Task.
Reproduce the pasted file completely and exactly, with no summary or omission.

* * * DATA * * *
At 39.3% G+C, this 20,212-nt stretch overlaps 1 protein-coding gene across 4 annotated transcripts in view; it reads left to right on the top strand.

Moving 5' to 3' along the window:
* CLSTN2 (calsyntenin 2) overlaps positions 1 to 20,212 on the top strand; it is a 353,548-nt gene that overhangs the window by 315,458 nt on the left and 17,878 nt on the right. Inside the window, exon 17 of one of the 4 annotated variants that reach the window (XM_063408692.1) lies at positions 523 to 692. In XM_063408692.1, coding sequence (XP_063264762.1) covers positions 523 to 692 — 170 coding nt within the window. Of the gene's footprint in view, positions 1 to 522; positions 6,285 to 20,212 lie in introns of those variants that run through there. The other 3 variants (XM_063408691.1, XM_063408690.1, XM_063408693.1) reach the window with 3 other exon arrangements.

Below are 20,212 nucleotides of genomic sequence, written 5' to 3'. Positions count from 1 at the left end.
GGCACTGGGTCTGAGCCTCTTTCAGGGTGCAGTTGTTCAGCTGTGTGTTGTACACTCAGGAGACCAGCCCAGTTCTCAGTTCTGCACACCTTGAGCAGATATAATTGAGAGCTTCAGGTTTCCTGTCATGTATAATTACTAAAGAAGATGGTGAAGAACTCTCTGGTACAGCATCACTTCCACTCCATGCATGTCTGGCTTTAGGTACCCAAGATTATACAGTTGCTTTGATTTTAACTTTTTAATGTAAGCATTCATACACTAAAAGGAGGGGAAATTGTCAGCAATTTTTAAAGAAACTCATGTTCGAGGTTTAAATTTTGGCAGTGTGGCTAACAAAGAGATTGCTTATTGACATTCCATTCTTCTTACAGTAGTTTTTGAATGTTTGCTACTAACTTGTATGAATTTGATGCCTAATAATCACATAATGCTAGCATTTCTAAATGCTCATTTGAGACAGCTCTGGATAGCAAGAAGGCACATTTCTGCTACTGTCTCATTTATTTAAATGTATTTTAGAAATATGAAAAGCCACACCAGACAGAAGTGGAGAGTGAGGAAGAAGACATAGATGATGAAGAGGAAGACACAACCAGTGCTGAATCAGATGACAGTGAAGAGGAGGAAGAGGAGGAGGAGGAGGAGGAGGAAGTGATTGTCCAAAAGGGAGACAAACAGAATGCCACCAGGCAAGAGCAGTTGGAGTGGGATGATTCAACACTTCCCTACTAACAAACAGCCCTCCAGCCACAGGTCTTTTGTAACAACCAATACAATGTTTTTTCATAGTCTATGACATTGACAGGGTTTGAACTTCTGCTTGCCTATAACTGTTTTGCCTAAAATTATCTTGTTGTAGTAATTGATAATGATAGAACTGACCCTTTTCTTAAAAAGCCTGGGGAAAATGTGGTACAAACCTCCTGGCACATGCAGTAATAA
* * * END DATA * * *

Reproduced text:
At 39.3% G+C, this 20,212-nt stretch overlaps 1 protein-coding gene across 4 annotated transcripts in view; it reads left to right on the top strand.

Moving 5' to 3' along the window:
* CLSTN2 (calsyntenin 2) overlaps positions 1 to 20,212 on the top strand; it is a 353,548-nt gene that overhangs the window by 315,458 nt on the left and 17,878 nt on the right. Inside the window, exon 17 of one of the 4 annotated variants that reach the window (XM_063408692.1) lies at positions 523 to 692. In XM_063408692.1, coding sequence (XP_063264762.1) covers positions 523 to 692 — 170 coding nt within the window. Of the gene's footprint in view, positions 1 to 522; positions 6,285 to 20,212 lie in introns of those variants that run through there. The other 3 variants (XM_063408691.1, XM_063408690.1, XM_063408693.1) reach the window with 3 other exon arrangements.

Below are 20,212 nucleotides of genomic sequence, written 5' to 3'. Positions count from 1 at the left end.
GGCACTGGGTCTGAGCCTCTTTCAGGGTGCAGTTGTTCAGCTGTGTGTTGTACACTCAGGAGACCAGCCCAGTTCTCAGTTCTGCACACCTTGAGCAGATATAATTGAGAGCTTCAGGTTTCCTGTCATGTATAATTACTAAAGAAGATGGTGAAGAACTCTCTGGTACAGCATCACTTCCACTCCATGCATGTCTGGCTTTAGGTACCCAAGATTATACAGTTGCTTTGATTTTAACTTTTTAATGTAAGCATTCATACACTAAAAGGAGGGGAAATTGTCAGCAATTTTTAAAGAAACTCATGTTCGAGGTTTAAATTTTGGCAGTGTGGCTAACAAAGAGATTGCTTATTGACATTCCATTCTTCTTACAGTAGTTTTTGAATGTTTGCTACTAACTTGTATGAATTTGATGCCTAATAATCACATAATGCTAGCATTTCTAAATGCTCATTTGAGACAGCTCTGGATAGCAAGAAGGCACATTTCTGCTACTGTCTCATTTATTTAAATGTATTTTAGAAATATGAAAAGCCACACCAGACAGAAGTGGAGAGTGAGGAAGAAGACATAGATGATGAAGAGGAAGACACAACCAGTGCTGAATCAGATGACAGTGAAGAGGAGGAAGAGGAGGAGGAGGAGGAGGAGGAAGTGATTGTCCAAAAGGGAGACAAACAGAATGCCACCAGGCAAGAGCAGTTGGAGTGGGATGATTCAACACTTCCCTACTAACAAACAGCCCTCCAGCCACAGGTCTTTTGTAACAACCAATACAATGTTTTTTCATAGTCTATGACATTGACAGGGTTTGAACTTCTGCTTGCCTATAACTGTTTTGCCTAAAATTATCTTGTTGTAGTAATTGATAATGATAGAACTGACCCTTTTCTTAAAAAGCCTGGGGAAAATGTGGTACAAACCTCCTGGCACATGCAGTAATAA